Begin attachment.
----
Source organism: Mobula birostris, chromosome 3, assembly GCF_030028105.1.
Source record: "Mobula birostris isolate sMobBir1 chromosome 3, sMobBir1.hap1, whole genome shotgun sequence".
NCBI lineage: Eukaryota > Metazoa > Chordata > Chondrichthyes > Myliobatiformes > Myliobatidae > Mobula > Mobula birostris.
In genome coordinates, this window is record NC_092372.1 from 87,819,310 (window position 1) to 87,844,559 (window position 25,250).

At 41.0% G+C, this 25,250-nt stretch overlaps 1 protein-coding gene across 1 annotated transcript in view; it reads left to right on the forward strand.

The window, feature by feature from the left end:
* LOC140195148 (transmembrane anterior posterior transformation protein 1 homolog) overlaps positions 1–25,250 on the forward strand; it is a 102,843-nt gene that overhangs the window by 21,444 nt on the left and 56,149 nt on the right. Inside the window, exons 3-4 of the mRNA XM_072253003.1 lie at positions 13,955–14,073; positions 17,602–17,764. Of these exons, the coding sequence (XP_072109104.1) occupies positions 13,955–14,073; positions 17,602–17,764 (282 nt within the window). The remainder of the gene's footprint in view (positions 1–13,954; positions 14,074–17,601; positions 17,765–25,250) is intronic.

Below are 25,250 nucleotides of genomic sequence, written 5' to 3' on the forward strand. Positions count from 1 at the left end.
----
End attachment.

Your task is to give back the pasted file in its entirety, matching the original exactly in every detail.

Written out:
Source organism: Mobula birostris, chromosome 3, assembly GCF_030028105.1.
Source record: "Mobula birostris isolate sMobBir1 chromosome 3, sMobBir1.hap1, whole genome shotgun sequence".
NCBI lineage: Eukaryota > Metazoa > Chordata > Chondrichthyes > Myliobatiformes > Myliobatidae > Mobula > Mobula birostris.
In genome coordinates, this window is record NC_092372.1 from 87,819,310 (window position 1) to 87,844,559 (window position 25,250).

At 41.0% G+C, this 25,250-nt stretch overlaps 1 protein-coding gene across 1 annotated transcript in view; it reads left to right on the forward strand.

The window, feature by feature from the left end:
* LOC140195148 (transmembrane anterior posterior transformation protein 1 homolog) overlaps positions 1–25,250 on the forward strand; it is a 102,843-nt gene that overhangs the window by 21,444 nt on the left and 56,149 nt on the right. Inside the window, exons 3-4 of the mRNA XM_072253003.1 lie at positions 13,955–14,073; positions 17,602–17,764. Of these exons, the coding sequence (XP_072109104.1) occupies positions 13,955–14,073; positions 17,602–17,764 (282 nt within the window). The remainder of the gene's footprint in view (positions 1–13,954; positions 14,074–17,601; positions 17,765–25,250) is intronic.

Below are 25,250 nucleotides of genomic sequence, written 5' to 3' on the forward strand. Positions count from 1 at the left end.